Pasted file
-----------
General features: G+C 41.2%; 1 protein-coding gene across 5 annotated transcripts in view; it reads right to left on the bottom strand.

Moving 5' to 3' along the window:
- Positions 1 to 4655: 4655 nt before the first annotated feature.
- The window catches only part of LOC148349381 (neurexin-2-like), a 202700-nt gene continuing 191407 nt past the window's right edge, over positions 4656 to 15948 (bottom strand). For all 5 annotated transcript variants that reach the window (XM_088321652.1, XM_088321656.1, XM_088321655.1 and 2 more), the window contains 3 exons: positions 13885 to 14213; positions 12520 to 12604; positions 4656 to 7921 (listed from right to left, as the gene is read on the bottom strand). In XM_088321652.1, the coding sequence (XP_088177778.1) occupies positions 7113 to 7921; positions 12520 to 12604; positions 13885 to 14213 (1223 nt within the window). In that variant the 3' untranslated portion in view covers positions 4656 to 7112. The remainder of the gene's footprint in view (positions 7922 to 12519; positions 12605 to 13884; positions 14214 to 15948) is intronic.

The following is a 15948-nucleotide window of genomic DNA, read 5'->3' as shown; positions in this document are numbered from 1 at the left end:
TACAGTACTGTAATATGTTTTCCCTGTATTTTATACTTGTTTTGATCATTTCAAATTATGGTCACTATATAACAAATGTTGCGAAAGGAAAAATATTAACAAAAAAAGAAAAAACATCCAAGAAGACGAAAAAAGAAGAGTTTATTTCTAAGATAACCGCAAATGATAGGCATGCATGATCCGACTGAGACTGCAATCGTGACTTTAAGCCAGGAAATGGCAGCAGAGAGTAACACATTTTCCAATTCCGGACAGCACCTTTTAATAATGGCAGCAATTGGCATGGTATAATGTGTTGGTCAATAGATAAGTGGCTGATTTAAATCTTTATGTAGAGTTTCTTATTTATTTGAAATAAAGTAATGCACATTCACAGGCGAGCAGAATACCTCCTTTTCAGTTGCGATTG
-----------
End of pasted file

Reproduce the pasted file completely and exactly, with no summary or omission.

General features: G+C 41.2%; 1 protein-coding gene across 5 annotated transcripts in view; it reads right to left on the bottom strand.

Moving 5' to 3' along the window:
- Positions 1 to 4655: 4655 nt before the first annotated feature.
- The window catches only part of LOC148349381 (neurexin-2-like), a 202700-nt gene continuing 191407 nt past the window's right edge, over positions 4656 to 15948 (bottom strand). For all 5 annotated transcript variants that reach the window (XM_088321652.1, XM_088321656.1, XM_088321655.1 and 2 more), the window contains 3 exons: positions 13885 to 14213; positions 12520 to 12604; positions 4656 to 7921 (listed from right to left, as the gene is read on the bottom strand). In XM_088321652.1, the coding sequence (XP_088177778.1) occupies positions 7113 to 7921; positions 12520 to 12604; positions 13885 to 14213 (1223 nt within the window). In that variant the 3' untranslated portion in view covers positions 4656 to 7112. The remainder of the gene's footprint in view (positions 7922 to 12519; positions 12605 to 13884; positions 14214 to 15948) is intronic.

The following is a 15948-nucleotide window of genomic DNA, read 5'->3' as shown; positions in this document are numbered from 1 at the left end:
TACAGTACTGTAATATGTTTTCCCTGTATTTTATACTTGTTTTGATCATTTCAAATTATGGTCACTATATAACAAATGTTGCGAAAGGAAAAATATTAACAAAAAAAGAAAAAACATCCAAGAAGACGAAAAAAGAAGAGTTTATTTCTAAGATAACCGCAAATGATAGGCATGCATGATCCGACTGAGACTGCAATCGTGACTTTAAGCCAGGAAATGGCAGCAGAGAGTAACACATTTTCCAATTCCGGACAGCACCTTTTAATAATGGCAGCAATTGGCATGGTATAATGTGTTGGTCAATAGATAAGTGGCTGATTTAAATCTTTATGTAGAGTTTCTTATTTATTTGAAATAAAGTAATGCACATTCACAGGCGAGCAGAATACCTCCTTTTCAGTTGCGATTG